The ongoing shift to the cloud is affecting nearly all types of IT environments—including Microsoft platforms and applications that companies have been relying on for years to support key business processes.
Because these applications are generally so well entrenched within organizations and among end users, migrating to the cloud can be a cultural and technical challenge. It can also take a relatively long time to complete, particularly for large enterprises with far-flung operations.
Nevertheless, moving Microsoft environments to the cloud could be well worth the effort if companies create a valid business plan.
Here’s a look at how three companies—J.B. Hunt, H&R Block, and A.P. Moller – Maersk—have made or are making the shift from on-premises Microsoft applications and systems to Microsoft’s Azure cloud services.
Moving old and new applications off premises
Trucking and transportation company J.B. Hunt Transport Services is in the midst of a migration to Azure for applications that fall into three categories: mainframe applications, existing distributed applications, and new applications.
“We are in the process of migrating our core operating system to the cloud, which is provided by a mainframe today hosted on premises,” says Gary Dowdy, vice president of engineering and technology at J.B. Hunt.
and then transitioning to increasingly leverage cloud-native platforms and services,” such as Azure SQL, Thadani says.
With the cloud services, “we no longer have data platform silos to serve our clients in-person versus online,” Thadani says. “This has been the single biggest [impact] for us to enable seamless omni-channel experiences for our clients. Additionally, our data analysts can quickly spin up new solutions in Azure to bring together data from multiple sources and leverage it to deliver smarter, more powerful solutions to serve our clients.”
The migration to Azure “has served as a significant accelerant in our digital transformation journey,” Thadani says. “We have now been through one entire tax season servicing over 20 million clients on systems deployed in Azure. From a technology operations perspective, we have successfully leveraged the elasticity of public cloud to meet tax-season peaks in demand, and our users are happy with the performance and reliability of these systems.”
From a business operations perspective, the firm was able to deliver a richer, omni-channel experience to clients and meet their evolving expectations. “Also, Azure has made it easier for us to continue our work using AI, machine learning, and other data-driven strategies to serve our customers better,” Thadani says.
The data migration effort presented some technical challenges, due to the table sizes and data type compatibility between legacy warehouse platforms and SQL Server, Thadani says. But the firm’s engineers were able to work through those issues with support from Microsoft.
Powering an Internet of Things initiative
In August 2019, transport, logistics, and energy company A.P. Moller – Maersk moved its remote container management (RCM) platform—which the company uses to manage the containers it ships for customers—from on premises to the cloud as part of its RCM 2.0 project. The effort aims to reduce the running costs of RCM and significantly cut hardware costs in the future.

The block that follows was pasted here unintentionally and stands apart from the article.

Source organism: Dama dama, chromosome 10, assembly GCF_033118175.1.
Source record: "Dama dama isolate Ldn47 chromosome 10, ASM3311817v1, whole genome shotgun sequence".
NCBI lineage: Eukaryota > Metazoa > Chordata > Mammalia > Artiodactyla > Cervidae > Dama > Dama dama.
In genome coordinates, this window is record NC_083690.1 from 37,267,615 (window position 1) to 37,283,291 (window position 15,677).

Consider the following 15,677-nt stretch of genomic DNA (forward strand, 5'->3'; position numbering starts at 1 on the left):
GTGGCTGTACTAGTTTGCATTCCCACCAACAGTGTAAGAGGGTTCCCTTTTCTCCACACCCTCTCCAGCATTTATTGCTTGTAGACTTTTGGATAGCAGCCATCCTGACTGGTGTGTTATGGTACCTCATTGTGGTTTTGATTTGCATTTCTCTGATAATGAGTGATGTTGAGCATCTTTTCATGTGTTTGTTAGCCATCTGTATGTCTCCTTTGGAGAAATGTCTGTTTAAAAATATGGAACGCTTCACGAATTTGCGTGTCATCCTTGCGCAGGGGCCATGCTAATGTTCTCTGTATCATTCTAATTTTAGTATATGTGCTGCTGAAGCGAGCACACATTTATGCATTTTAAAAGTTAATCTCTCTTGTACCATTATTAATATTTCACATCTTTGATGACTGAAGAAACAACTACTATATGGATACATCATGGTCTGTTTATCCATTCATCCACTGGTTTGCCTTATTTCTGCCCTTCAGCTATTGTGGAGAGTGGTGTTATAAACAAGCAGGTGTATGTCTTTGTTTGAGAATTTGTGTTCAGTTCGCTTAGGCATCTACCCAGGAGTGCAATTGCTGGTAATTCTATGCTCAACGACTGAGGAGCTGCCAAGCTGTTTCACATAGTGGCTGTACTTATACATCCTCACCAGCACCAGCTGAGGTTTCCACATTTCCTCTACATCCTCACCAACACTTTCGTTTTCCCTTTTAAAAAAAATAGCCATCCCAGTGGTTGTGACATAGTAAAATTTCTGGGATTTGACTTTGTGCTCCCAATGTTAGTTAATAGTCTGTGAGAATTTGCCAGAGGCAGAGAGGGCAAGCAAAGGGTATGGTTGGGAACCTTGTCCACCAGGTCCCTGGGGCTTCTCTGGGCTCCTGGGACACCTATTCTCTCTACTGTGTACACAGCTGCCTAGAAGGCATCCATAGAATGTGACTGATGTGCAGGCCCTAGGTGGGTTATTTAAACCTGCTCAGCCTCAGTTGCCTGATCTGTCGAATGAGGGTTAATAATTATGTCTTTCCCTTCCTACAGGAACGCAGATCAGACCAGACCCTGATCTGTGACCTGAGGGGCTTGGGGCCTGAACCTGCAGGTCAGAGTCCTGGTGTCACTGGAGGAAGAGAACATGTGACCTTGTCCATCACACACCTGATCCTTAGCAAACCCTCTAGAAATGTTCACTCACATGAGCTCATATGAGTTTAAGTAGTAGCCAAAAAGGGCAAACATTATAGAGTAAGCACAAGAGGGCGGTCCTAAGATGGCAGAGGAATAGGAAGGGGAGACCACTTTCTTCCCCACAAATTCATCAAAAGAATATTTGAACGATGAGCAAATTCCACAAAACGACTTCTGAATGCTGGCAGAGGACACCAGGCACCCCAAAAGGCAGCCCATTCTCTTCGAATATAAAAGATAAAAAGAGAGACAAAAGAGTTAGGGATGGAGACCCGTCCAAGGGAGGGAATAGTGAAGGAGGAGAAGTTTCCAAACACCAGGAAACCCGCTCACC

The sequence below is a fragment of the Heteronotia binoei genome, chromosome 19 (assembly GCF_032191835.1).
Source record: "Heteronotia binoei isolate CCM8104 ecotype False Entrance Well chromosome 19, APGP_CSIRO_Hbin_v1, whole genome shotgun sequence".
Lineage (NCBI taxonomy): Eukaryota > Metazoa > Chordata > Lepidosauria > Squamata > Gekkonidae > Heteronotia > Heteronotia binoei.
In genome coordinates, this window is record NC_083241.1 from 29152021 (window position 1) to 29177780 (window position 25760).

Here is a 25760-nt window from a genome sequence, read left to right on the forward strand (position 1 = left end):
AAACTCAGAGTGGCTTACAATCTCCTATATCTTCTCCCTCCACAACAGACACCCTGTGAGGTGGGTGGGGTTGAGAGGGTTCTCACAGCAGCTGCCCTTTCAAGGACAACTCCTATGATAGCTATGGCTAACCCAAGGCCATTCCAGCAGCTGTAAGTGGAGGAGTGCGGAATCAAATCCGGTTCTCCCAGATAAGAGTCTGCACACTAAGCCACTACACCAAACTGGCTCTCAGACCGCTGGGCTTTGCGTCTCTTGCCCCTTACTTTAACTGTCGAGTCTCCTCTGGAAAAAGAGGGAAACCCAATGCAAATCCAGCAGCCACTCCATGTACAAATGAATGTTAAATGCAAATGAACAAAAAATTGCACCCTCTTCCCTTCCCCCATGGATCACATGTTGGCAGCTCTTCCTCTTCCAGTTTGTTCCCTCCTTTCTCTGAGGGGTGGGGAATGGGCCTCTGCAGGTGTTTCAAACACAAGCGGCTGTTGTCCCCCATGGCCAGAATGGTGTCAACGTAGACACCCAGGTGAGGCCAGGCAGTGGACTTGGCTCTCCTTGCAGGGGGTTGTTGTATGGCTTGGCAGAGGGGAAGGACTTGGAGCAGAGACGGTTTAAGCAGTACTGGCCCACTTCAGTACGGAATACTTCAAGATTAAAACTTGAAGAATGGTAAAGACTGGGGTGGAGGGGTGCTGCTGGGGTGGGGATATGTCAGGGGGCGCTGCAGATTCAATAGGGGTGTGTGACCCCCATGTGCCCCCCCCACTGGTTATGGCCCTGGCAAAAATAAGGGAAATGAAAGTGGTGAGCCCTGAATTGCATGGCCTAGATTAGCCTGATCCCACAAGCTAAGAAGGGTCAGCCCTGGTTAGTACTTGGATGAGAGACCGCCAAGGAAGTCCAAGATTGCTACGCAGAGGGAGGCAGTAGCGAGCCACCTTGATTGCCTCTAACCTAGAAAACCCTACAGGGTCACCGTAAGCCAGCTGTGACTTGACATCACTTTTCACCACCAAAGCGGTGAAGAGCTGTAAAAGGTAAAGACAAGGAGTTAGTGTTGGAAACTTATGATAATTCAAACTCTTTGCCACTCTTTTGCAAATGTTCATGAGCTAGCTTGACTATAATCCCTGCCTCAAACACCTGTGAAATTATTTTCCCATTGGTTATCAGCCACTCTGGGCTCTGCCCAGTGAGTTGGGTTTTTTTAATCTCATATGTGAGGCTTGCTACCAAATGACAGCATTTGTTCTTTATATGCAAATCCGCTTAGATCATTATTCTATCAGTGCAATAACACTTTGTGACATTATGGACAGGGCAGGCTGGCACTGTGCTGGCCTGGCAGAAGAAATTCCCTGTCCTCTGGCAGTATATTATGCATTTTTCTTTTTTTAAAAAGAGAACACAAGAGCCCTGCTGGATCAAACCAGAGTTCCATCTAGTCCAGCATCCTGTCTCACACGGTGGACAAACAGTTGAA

Among the other reasons for launching the RCM 2.0 project were to improve system performance and reduce outages, and create enhanced security around the RCM process, says Siddharta Kulkarni, senior IT project manager at the company.
“RCM is essentially an IoT [Internet of Things] solution,” Kulkarni says. “As part of the migration we built an enterprise IoT platform using Azure services such as IoT Hub, Event Hub, and Device Provisioning Service.”
A key driver for moving to Azure was to leverage serverless computing, which helps Maersk manage additional capacity for backlog situations and peak load scenarios.
Other drivers included reduced maintenance due to the use of components; access to a scalable IoT platform enabling more use cases; improved availability through migration of key components over Azure PaaS; improved security through the decoupling of core enterprise components and Internet-facing IoT components; and improved monitoring capability.
The Azure IoT Hub and its Device Provisioning Service have been key components of Maersk’s IoT platform, helping the company manage connected devices securely.
Maersk uses another offering, Azure Cosmos DB—Microsoft’s distributed database service—to manage its device metadata, telemetry, and management commands. “Cosmos DB, being schema agnostic, has helped us manage profiles of heterogeneous devices,” Kulkarni says.
And the company use Azure Functions to help build its event-driven computing applications. “The functions have provided us greater capabilities to process high volumes of telemetry events,” Kulkarni says.
With the shift to the cloud, Maersk has limited overhead for its IoT effort because most of the key components have been migrated to Azure platform-as-a-service. IoT has enabled the company to collect a huge amount of data from more than 380,000 containers and to use the information to derive insights, Kulkarni says.
“Moving to the cloud has delivered the underlying infrastructure we need to take RCM to the future,” Kulkarni says. “We will be able to run on-the-fly analytics, and with new devices some of these analytics will be pushed to edge computing.” This opens doors for exploring new business offers for customers, he says.